Melnyk and Co-Authors Receive American Journal of Health Promotion Paper of the Year Award
COLUMBUS, Ohio – A national transdisciplinary team of scientists led by Dr. Bernadette Melnyk, Ohio State’s Vice President for Health Promotion, University Chief Wellness Officer and Dean of the College of Nursing has earned a 2020 Paper of the Year award from the American Journal of Health Promotion.
The paper, entitled Interventions to Improve Mental Health, Well-Being, Physical Health, and Lifestyle Behaviors in Physicians and Nurses: A Systematic Review, emphasizes the rising levels of burnout, depression and suicide in physicians and nurses, that have spiked through the COVID-19 pandemic. The paper details a rigorous systematic review that was conducted to identify the most effective strategies to improve physicians’ and nurses’ mental health, well-being, physical health and lifestyle behaviors in order to enable these providers to deliver the best care possible to their patients.
“The overall health and well-being, especially mental health, of physicians and nurses is essential for their own quality of life and their ability to provide high quality care,” said Bernadette Melnyk, PhD, APRN-CNP, FAANP, FNAP, FAAN, who also is a member of the National Academy of Medicine’s Action Collaborative on Clinician Well-being and Resilience. “If our providers are burnt out, they are at high-risk for mental health problems, which could impact the quality and safety of care. Our clinicians cannot continue to pour from an empty cup, and our healthcare systems must work to rapidly translate findings from research into clinical settings and fix system issues to improve clinician health and well-being outcomes. Findings from our systematic review indicated that cognitive-behavioral therapy/skills building, mindfulness and stress reduction programs, deep abdominal breathing, and health coaching can improve mental and physical health and lifestyle behaviors in physicians, nurses and all healthcare professionals.”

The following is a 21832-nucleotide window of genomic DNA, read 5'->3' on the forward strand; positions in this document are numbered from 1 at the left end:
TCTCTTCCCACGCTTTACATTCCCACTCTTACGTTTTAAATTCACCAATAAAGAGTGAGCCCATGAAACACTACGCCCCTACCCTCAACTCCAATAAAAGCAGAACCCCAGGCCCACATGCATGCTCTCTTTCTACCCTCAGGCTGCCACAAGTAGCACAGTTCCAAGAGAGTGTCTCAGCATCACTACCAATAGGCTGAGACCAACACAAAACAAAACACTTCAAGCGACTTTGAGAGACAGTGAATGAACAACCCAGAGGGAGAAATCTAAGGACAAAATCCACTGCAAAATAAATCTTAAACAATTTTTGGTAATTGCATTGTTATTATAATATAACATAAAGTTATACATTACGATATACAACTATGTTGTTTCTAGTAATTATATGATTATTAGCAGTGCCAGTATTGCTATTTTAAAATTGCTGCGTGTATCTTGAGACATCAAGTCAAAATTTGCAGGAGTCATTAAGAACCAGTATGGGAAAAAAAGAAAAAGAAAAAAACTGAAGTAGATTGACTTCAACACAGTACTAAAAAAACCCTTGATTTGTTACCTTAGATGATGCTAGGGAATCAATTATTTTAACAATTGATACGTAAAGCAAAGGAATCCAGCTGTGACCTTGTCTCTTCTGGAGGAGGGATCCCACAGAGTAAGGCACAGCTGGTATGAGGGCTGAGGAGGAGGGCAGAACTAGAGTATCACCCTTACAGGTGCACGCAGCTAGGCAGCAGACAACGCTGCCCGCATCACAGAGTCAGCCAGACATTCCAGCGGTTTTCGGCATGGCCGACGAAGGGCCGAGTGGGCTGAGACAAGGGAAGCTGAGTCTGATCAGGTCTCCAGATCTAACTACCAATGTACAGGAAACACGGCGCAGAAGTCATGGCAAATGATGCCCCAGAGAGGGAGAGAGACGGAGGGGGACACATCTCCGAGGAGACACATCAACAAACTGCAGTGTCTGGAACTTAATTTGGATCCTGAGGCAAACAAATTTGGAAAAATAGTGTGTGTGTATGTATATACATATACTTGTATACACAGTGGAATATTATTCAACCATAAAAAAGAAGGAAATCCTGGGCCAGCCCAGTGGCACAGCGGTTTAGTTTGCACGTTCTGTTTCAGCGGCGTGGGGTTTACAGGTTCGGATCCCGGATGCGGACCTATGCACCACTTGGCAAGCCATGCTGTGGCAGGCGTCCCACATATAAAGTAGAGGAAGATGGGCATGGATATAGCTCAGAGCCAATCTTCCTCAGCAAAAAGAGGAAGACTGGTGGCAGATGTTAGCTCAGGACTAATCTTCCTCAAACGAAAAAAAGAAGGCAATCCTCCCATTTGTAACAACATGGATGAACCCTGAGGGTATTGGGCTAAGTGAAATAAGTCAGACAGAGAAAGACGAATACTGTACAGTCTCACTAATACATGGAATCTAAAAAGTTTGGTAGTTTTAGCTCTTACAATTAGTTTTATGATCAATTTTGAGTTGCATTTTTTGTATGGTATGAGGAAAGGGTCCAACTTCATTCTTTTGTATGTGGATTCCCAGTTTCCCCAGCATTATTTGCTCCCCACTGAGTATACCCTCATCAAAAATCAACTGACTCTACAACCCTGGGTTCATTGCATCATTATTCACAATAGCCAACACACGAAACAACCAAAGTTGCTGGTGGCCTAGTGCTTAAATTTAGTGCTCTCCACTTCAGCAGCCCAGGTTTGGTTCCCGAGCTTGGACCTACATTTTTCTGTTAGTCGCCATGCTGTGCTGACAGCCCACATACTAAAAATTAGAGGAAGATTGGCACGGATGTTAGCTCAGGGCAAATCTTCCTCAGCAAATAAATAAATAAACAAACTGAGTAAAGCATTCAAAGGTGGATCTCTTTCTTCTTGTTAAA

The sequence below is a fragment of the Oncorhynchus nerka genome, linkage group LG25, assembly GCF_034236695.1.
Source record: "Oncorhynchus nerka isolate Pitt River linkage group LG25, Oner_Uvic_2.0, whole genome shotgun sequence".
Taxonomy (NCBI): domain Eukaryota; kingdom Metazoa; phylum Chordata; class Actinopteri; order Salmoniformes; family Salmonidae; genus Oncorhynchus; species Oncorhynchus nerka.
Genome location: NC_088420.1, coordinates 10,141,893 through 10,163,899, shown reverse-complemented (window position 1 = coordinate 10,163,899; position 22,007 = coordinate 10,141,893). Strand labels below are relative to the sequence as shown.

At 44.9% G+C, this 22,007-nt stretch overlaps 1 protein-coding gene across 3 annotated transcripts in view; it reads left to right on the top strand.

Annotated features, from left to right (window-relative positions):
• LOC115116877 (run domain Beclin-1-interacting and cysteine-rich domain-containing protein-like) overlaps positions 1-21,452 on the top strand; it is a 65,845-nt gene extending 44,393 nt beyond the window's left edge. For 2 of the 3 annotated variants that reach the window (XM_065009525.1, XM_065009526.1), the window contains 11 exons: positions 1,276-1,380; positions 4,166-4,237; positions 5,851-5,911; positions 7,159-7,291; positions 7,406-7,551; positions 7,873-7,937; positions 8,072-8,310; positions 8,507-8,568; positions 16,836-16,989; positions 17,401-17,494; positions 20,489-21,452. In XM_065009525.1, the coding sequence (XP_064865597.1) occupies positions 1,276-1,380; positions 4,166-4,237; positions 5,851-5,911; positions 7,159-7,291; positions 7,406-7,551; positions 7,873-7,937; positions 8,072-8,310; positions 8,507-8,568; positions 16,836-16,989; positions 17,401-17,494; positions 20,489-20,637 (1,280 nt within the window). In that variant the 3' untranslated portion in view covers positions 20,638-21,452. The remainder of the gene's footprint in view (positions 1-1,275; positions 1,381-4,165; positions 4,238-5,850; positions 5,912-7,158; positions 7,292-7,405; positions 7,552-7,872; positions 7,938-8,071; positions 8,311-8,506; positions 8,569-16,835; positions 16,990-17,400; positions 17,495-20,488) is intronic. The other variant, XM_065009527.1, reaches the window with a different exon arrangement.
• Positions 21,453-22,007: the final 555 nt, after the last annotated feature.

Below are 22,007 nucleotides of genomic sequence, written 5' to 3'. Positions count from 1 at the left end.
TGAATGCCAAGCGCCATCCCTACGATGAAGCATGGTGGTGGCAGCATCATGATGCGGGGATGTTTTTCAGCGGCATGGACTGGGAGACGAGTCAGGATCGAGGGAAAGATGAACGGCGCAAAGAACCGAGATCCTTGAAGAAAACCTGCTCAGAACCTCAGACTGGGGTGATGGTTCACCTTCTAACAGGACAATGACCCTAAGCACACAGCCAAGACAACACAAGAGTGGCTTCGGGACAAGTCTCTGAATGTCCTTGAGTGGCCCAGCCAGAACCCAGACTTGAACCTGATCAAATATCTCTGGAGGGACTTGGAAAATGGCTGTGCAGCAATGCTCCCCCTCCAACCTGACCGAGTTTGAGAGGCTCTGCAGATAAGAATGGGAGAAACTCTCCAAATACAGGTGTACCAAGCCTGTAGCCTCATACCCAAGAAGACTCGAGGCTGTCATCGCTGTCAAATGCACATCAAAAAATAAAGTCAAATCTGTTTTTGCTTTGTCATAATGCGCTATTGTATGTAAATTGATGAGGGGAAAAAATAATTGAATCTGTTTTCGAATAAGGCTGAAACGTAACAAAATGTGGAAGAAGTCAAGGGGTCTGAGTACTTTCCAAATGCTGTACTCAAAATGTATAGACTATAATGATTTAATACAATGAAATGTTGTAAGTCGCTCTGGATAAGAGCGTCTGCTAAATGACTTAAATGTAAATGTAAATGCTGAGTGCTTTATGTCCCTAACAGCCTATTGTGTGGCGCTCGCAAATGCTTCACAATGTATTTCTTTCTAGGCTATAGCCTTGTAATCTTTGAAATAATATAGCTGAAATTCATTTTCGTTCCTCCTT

Burnout is defined as emotional exhaustion and feelings of low personal accomplishment in a workplace setting. It has affected healthcare providers for years and has become an epidemic challenging the industry, more so now with the addition of the COVID-19 pandemic.
“We conducted this study to identify the best evidence-based interventions to improve the health and well-being of clinicians in order to provide health systems with strategies that work,” said Melnyk. “To know but not to do is lethal. We must act with urgency to reduce the research-practice time gap and invest in our physicians and nurses with these evidence-based solutions.”
Authors on this Paper of the Year recipients are Ohio State College of Nursing faculty members Melnyk, Stephanie A. Kelly, PhD, RN, Janna Stephens, PhD, RN, Sharon Tucker, PhD, APRN-CNS, NC-BC, FNAP, FAAN, Jacqueline Hoying, PhD, RN, NEA-BC, Samantha Ault, MS, RN and Elizabeth Spurlock, BSN, RN, along with Kerry Dhakal, MAA, MLS from the Health Sciences Library and Colleen McGovern, PhD, RN, from University of North Carolina at Chapel Hill, Kenya McRae, PhD, from University of Illinois and Steven B. Bird, MD, from the University of Massachusetts.